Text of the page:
Individuals found to have engaged in “extremely serious” bribery face lifetime imprisonment. Furthermore, although the prosecution of companies, as opposed to individuals, for bribery has been far less frequent for various evidentiary and technical reasons, the government has now fully implemented a database that documents all cases of convictions for bribery and lists all parties involved, whether or not those parties have been criminally pursued. The database is generally open to the public and can have particular relevance in cases where a company is tendering a proposal for a government or government-financed project, since inclusion in the database can be grounds for exclusion from the tender. Finally, the new Interpretations also provide that the benefits gained by the bribe giver in exchange for the bribe, such as a governmental approval or license or other business reward, shall be revoked or suspended.
Challenges for Corporate Compliance Programs
The lessons to be learned from these legislative, judicial and enforcement developments for foreign companies doing business in China are fairly obvious. Thorough and rigorous compliance programs covering any company employee who may be in a position to engage in bribery should be virtually mandatory, particularly for those companies engaged in the food, drugs, manufacturing and environmental protection industries, or in any activity where public health and safety are at risk. These compliance programs should clearly spell out what activities constitute illegal bribes under the new laws and set forth clear rules for what is permitted and what is prohibited.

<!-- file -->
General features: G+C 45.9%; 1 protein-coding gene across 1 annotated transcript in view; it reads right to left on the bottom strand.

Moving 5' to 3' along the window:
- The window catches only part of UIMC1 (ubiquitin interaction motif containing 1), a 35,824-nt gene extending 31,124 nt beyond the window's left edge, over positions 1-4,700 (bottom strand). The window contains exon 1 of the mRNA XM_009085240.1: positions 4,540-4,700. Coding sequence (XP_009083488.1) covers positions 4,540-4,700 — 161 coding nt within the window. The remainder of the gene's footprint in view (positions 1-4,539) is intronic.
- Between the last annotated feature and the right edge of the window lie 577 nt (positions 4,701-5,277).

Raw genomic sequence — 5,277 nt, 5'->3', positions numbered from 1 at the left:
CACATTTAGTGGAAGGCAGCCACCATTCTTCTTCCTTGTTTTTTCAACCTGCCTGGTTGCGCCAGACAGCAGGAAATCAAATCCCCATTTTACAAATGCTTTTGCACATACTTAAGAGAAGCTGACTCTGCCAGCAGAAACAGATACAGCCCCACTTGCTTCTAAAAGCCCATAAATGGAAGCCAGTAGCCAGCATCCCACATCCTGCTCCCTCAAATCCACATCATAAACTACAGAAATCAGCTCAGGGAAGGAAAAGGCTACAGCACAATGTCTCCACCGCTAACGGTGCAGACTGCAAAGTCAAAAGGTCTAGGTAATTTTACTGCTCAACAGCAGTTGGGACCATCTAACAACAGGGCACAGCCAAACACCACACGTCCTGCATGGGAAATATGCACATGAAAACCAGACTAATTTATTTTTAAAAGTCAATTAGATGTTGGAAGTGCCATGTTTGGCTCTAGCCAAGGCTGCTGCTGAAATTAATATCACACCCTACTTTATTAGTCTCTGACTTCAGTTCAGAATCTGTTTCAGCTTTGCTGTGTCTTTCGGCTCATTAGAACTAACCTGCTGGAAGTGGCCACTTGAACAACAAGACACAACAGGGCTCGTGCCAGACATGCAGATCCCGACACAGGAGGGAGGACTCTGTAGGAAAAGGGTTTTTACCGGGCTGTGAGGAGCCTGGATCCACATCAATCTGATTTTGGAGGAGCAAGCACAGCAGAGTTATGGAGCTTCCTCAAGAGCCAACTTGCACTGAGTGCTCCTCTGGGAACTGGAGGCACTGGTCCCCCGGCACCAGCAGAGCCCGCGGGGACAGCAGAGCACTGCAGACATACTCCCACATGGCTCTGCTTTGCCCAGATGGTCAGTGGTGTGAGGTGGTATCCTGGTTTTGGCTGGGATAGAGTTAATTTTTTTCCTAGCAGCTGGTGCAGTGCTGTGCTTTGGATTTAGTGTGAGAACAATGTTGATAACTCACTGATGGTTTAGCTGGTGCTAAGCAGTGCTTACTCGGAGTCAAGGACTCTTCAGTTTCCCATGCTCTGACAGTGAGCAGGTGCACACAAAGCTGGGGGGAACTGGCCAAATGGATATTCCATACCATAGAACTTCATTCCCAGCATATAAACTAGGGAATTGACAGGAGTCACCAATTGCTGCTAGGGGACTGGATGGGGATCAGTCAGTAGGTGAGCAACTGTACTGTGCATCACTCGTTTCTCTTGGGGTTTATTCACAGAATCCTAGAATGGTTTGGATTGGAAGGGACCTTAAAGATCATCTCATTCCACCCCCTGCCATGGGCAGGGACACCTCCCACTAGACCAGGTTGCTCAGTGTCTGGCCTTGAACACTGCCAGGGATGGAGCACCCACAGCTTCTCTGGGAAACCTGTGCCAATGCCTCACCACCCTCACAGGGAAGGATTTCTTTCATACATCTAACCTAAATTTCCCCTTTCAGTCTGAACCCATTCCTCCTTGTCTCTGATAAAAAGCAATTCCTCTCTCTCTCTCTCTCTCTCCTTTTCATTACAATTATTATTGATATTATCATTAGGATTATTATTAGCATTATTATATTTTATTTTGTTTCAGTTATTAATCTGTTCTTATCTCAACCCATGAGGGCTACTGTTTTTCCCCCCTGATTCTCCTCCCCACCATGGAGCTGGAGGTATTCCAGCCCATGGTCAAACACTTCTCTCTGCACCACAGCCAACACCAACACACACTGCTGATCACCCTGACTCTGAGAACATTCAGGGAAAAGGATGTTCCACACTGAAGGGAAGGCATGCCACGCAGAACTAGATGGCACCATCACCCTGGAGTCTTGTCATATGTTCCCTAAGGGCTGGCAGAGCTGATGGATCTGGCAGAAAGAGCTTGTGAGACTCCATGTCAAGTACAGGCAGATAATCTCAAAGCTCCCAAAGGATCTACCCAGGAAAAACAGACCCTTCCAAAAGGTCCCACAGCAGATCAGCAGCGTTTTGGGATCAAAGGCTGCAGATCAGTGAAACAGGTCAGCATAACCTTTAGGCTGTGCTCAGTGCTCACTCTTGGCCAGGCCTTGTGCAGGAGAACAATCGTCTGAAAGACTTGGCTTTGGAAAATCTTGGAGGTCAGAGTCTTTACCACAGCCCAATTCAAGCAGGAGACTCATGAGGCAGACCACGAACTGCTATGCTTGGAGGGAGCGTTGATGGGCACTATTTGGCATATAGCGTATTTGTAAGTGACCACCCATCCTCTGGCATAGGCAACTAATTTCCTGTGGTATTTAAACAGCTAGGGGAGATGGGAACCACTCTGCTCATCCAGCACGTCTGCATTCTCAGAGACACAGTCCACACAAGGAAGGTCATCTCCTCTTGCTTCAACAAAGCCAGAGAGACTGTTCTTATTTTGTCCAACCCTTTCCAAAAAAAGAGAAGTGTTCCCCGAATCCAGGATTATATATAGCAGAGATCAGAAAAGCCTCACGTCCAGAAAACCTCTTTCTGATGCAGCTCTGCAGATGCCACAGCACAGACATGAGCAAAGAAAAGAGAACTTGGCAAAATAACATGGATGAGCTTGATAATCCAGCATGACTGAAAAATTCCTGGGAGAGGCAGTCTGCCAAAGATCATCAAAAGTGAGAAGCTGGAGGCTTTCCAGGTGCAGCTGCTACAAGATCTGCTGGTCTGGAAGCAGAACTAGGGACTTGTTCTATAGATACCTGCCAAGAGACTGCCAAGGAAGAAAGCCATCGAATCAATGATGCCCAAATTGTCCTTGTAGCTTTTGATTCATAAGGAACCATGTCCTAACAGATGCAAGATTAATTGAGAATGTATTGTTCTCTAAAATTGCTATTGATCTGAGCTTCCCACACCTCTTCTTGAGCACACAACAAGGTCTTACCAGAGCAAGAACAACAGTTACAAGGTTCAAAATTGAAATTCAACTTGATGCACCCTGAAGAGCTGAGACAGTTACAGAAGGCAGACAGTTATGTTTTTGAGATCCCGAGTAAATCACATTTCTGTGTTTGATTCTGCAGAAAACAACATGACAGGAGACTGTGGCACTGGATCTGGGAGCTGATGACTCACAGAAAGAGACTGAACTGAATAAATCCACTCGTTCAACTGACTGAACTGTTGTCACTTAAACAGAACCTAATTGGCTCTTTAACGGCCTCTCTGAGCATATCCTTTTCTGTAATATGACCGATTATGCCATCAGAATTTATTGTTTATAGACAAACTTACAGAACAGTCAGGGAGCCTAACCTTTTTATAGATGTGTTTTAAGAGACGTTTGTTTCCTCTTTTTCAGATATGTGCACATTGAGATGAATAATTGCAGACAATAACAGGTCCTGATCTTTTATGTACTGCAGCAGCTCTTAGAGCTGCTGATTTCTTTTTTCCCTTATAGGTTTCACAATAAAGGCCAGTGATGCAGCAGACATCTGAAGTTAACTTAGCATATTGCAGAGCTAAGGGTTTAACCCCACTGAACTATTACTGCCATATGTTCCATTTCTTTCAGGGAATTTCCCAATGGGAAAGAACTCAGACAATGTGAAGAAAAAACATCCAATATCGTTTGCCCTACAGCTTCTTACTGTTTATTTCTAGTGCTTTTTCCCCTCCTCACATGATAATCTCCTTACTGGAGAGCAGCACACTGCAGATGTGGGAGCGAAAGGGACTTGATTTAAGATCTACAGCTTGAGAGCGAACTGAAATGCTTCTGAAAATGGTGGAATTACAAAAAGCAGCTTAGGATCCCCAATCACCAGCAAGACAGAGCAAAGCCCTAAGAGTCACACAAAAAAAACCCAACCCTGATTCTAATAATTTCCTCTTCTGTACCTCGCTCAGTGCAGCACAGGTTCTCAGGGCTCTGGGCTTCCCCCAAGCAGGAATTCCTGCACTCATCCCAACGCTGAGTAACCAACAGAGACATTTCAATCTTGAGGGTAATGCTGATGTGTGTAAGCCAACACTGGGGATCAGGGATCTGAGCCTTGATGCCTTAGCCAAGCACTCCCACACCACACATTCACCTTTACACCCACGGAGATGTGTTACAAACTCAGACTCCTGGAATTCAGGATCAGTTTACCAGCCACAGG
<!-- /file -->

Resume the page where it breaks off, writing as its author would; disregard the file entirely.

The practical challenges of effectively implementing such programs, however, should not be underestimated. While egregious acts of bribery will be easily recognized, what constitutes an illegal bribe, as opposed to lawful gift giving, is not always straightforward, especially in a society where long-term relationship building is as important to business dealings as it is in China. Various Chinese court rulings provide some guidance on the issue; per these rulings, the following factors are key: (i) the nature and history of the relationship between the parties; (ii) the value of the gift; (iii) the purpose and timing of the gift relative to what is obtained; and (iv) to what extent the recipient has used his or her position to promote the interests of the gift giver. Not surprisingly, given the general nature of these guidelines, prosecutors and judges have considerable discretion in determining whether a particular act amounts to an illegal bribe.
Given these rather general standards and broad prosecutorial discretion, fashioning a set of compliance rules that is not only effective in avoiding the legal pitfalls, but is also practical and realistic as a business matter, is far from straightforward. In addition, more often than not, companies get into trouble not because they do not have rules and guidelines, but because they have inadequate systems in place for supervising adherence to those rules. Here too, implementing an effective system is easier said than done.
Looking Forward: Coordinating Compliance and Enforcement
For many years, U.S. companies doing business in China have had to concern themselves only with the strictures of the FCPA. The recent developments in antibribery enforcement in China will add to those burdens. While the FCPA and Chinese antibribery laws are similar in many respects, they are not identical. For example, as noted above, the FCPA applies only to bribery involving government officials; the Chinese law is not so limited. Furthermore, the FCPA contains an exception for “facilitation payments,” while the Chinese law contains no such express exception. Effective compliance programs for U.S. firms operating in China will therefore need to take account of, and address, both sets of laws.
These developments in China raise another intriguing question: Will the enforcement authorities in the United States and China at some point develop a coordinated enforcement program and share information about their respective investigations? The recent agreement between the U.S. Securities and Exchange Commission and the Chinese Securities Regulatory Commission regarding access to audit the work papers of Chinese companies listed in the United States could be a harbinger of things to come.